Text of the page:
A new study suggests that it may be possible to predict long-term health problems. Scientists have discovered a new insulin-like hormone in the blood, called insulin-like peptide 3 (INSL3). This is the hormone that predicts health in old age. Not only this, but how likely is a person to develop age-related diseases? It can definitely be said about men in this context.
Data from the European Male Aging Study were used
The study examined data from the European Male Aging Study. This included elderly men. The study recruited 3,369 men aged 40 to 79 from across Europe, including the UK, and followed them for four to five years. It was designed to clarify whether the decline in anabolic hormones such as testosterone, which are important for growth and development in the body, could explain the possibility of age-related disease in men.
Using data from the European Male Aging Study, a significant association was found between INSL3 levels in pooled blood samples taken at the beginning and end of the study and their association with age-related disease risk. INSL3 was measured using a new test method developed in the laboratory. These results were compared to the effects of other hormones, such as testosterone, and also accounted for clinical parameters such as age, smoking status, and obesity.
Is it possible to predict the disease?
The researchers were able to show that INSL3 levels can vary from person to person. They were associated with diseases such as heart disease, diabetes, decreased sexual function and osteoporosis. Men with high INSL3 had a lower risk of developing disease later, while men with low INSL3 had a higher risk of developing age-related disease. Importantly, by looking at blood samples taken at the beginning and end of the study, the researchers showed that this relationship could be predicted years in advance.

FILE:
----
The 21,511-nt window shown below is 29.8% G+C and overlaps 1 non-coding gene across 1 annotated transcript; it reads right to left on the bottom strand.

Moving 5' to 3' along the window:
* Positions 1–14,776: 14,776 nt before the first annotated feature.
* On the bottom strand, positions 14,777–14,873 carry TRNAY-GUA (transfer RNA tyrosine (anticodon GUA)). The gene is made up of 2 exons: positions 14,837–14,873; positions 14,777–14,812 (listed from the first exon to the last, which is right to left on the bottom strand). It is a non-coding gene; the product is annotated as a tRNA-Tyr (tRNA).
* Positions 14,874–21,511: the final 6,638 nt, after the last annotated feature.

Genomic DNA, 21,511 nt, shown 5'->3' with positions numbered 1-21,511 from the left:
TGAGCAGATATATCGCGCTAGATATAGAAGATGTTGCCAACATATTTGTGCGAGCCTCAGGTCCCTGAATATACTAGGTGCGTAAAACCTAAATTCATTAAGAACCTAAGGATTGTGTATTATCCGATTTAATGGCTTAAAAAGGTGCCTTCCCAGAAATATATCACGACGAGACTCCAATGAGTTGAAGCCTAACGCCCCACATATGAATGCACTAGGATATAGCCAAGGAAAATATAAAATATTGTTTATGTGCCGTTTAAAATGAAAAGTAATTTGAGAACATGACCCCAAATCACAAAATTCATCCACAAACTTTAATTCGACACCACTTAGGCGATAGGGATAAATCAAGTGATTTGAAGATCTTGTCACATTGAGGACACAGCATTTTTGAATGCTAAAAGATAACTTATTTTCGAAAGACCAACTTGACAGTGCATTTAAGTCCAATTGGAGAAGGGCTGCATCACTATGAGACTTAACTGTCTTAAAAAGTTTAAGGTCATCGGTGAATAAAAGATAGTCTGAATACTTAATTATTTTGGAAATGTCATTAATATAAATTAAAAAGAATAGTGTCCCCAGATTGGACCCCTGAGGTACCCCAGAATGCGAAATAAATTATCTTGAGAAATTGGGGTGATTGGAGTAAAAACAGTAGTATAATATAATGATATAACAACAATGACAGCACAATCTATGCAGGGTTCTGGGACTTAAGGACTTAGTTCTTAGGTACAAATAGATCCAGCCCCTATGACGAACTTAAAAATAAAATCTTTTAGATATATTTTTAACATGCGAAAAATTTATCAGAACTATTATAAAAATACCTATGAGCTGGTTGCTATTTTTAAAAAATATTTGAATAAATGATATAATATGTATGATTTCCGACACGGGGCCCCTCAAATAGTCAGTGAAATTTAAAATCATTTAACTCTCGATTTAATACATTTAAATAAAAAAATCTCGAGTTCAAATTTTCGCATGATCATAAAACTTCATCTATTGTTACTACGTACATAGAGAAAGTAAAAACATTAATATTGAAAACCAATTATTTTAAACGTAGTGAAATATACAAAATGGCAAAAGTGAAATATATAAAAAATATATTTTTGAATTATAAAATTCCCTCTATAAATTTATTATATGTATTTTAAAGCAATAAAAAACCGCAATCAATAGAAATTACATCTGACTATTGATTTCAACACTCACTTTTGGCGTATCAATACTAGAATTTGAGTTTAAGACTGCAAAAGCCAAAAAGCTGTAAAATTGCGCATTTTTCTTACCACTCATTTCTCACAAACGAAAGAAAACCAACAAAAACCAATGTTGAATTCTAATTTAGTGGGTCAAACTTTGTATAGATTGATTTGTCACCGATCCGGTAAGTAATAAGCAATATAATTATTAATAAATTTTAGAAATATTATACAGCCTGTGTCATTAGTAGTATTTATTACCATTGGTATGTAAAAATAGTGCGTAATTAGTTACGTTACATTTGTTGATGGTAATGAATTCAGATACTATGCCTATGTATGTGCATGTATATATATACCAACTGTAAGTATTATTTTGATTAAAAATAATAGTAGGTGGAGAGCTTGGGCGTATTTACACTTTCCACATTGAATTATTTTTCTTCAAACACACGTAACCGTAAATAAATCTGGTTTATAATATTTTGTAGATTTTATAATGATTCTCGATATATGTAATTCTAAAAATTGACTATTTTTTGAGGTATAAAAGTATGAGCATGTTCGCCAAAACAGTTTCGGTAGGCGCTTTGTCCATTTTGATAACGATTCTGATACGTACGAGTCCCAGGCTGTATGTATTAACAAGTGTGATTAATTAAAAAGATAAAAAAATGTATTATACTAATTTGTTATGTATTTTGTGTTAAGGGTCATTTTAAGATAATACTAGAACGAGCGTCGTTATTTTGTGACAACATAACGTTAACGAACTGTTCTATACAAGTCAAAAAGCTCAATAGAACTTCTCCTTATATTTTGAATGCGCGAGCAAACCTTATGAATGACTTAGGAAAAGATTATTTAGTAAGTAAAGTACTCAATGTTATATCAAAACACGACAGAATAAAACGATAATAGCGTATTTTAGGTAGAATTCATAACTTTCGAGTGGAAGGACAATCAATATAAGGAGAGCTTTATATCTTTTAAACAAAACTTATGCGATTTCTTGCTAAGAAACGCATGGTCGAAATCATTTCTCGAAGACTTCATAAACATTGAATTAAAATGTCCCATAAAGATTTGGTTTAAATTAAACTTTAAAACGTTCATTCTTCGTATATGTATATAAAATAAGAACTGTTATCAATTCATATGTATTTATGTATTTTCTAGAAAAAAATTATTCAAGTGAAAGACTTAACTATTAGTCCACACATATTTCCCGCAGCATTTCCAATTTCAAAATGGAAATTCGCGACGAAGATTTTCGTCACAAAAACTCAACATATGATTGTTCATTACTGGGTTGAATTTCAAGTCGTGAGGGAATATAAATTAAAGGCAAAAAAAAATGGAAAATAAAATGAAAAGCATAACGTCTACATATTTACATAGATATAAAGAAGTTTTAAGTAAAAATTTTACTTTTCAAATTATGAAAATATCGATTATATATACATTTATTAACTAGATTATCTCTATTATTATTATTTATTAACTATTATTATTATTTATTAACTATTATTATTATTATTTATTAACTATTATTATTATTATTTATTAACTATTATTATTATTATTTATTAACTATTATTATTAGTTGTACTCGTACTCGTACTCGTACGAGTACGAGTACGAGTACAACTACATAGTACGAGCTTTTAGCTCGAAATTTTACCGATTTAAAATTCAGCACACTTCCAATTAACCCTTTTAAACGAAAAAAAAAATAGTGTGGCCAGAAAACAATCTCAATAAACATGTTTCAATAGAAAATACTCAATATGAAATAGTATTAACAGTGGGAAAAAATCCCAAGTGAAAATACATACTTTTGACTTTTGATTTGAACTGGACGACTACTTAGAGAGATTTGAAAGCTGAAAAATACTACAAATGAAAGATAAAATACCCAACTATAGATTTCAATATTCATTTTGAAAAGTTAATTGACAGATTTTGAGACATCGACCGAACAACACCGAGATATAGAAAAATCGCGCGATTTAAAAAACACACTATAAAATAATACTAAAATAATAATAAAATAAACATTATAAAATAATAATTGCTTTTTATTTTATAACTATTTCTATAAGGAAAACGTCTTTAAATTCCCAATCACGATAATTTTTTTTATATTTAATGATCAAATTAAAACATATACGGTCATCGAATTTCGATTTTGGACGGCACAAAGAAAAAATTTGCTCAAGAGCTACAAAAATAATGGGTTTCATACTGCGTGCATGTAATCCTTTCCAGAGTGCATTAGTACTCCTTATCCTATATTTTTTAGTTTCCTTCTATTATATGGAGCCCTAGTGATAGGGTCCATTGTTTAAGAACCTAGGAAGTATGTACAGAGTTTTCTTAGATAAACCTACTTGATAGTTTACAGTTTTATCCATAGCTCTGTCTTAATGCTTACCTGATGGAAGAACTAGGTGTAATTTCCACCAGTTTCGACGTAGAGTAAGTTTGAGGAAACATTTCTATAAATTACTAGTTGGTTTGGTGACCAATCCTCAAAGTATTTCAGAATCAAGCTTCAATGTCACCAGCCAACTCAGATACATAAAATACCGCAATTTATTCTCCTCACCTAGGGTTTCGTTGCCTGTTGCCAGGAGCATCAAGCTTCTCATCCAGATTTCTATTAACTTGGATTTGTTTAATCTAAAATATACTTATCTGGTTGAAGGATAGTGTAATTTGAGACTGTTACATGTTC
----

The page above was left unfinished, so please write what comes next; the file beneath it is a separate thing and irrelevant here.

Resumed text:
Although INSL3 is produced from the same cells that make testosterone in men, especially the testes, testosterone is highly variable. Testosterone levels can vary markedly within hours or days. This high variance makes it difficult to detect statistically significant associations with other factors such as disease incidence. Unlike testosterone, INSL3 levels remain remarkably stable over a long period of time in a person’s bloodstream. This makes it possible to obtain the same value whether measured over weeks, months or years. This helped us determine whether low INSL3 is associated with a higher risk of age-related disease.
The disease can be predicted in youth
Previous research has shown that inter-individual variation in INSL3 levels is only observed in healthy men under the age of 18. Based on the findings, it appears that INSL3 levels remain the same throughout a person’s life. This means that we can look at a man’s INSL3 level when he’s young and predict how likely he is to develop certain diseases when he’s older.
How do levels of INSL3 change?
Researchers are now looking at what factors affect INSL3 levels in young men, as well as their ability to make testosterone. Preliminary work from animal studies suggests that nutrition in early life may play a role, but many other factors may also be involved, including genetics or exposure to certain environmental factors (such as smoking). Long-term studies of men are needed to confirm INSL3’s ability to predict future health problems.
Of course, this work only pertains to older men whose testicles can continue to function well into old age. There is a gradual decline in sperm and hormone production. A woman’s anatomy is so radically altered by ovarian function that it changes dramatically after menopause. Therefore, the equivalence of INSL3 for women in predicting aging and disease is not yet clear to us.
(Ravinder Anand-Ewell and Richard Ewell, University of Nottingham)